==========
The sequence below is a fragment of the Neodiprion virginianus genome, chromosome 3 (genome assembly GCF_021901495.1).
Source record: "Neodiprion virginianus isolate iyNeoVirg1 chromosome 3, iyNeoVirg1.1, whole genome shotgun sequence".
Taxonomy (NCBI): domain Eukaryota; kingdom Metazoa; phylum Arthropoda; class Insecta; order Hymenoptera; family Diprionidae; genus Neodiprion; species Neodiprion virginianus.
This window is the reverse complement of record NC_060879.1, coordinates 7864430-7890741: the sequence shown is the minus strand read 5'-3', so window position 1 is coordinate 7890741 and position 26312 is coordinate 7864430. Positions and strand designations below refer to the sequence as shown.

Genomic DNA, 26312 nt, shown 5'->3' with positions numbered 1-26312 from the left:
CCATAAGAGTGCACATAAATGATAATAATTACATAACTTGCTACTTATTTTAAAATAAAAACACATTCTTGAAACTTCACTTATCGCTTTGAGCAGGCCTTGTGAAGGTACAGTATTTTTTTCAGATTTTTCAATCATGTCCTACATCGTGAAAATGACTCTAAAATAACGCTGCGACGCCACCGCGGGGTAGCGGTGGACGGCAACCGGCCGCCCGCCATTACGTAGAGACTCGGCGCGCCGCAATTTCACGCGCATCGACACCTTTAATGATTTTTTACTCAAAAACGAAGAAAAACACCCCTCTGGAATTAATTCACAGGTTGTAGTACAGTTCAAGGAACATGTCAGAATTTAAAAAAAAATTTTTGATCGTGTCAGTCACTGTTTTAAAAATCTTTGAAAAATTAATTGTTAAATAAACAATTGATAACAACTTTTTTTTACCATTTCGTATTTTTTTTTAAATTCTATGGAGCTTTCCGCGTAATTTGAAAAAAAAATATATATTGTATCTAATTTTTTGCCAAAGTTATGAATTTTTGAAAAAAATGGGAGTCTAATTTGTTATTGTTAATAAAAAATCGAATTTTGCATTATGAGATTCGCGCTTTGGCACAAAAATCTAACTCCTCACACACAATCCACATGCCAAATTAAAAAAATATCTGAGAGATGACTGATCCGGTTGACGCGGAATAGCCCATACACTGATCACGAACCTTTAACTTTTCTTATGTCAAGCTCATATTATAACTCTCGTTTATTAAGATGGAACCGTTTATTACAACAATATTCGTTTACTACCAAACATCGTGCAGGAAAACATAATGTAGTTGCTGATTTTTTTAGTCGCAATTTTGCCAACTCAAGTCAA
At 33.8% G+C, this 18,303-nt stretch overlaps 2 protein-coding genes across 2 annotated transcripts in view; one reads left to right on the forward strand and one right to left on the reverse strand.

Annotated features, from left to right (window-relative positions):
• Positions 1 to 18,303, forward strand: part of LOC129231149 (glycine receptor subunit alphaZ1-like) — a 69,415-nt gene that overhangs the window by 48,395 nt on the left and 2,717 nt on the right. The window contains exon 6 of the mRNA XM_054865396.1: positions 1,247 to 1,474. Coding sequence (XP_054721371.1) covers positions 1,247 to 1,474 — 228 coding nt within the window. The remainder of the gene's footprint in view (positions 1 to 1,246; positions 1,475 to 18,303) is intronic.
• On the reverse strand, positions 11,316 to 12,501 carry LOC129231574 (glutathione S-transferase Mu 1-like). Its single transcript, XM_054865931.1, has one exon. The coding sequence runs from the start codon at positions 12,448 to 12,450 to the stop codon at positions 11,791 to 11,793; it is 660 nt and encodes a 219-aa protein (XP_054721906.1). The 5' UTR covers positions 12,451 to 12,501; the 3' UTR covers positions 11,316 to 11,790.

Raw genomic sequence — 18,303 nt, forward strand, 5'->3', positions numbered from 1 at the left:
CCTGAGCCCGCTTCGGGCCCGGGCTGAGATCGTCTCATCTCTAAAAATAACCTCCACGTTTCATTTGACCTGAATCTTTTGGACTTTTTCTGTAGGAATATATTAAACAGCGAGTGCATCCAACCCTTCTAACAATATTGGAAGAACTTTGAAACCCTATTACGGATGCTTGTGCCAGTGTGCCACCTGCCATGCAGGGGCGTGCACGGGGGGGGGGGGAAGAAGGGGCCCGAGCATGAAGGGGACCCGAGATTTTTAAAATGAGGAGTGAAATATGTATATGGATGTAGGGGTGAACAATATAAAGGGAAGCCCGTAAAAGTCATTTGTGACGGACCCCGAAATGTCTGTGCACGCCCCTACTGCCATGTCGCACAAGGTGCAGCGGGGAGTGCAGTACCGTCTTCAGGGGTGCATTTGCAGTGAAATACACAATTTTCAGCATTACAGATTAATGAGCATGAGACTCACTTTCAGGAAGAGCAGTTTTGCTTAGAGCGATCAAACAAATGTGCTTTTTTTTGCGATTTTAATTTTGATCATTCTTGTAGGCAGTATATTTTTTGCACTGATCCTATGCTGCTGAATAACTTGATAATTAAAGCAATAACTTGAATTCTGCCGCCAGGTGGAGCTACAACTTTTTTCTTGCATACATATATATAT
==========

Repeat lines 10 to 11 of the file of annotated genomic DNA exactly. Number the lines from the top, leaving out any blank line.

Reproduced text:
• On the reverse strand, positions 11,316 to 12,501 carry LOC129231574 (glutathione S-transferase Mu 1-like). Its single transcript, XM_054865931.1, has one exon. The coding sequence runs from the start codon at positions 12,448 to 12,450 to the stop codon at positions 11,791 to 11,793; it is 660 nt and encodes a 219-aa protein (XP_054721906.1). The 5' UTR covers positions 12,451 to 12,501; the 3' UTR covers positions 11,316 to 11,790.

Raw genomic sequence — 18,303 nt, forward strand, 5'->3', positions numbered from 1 at the left: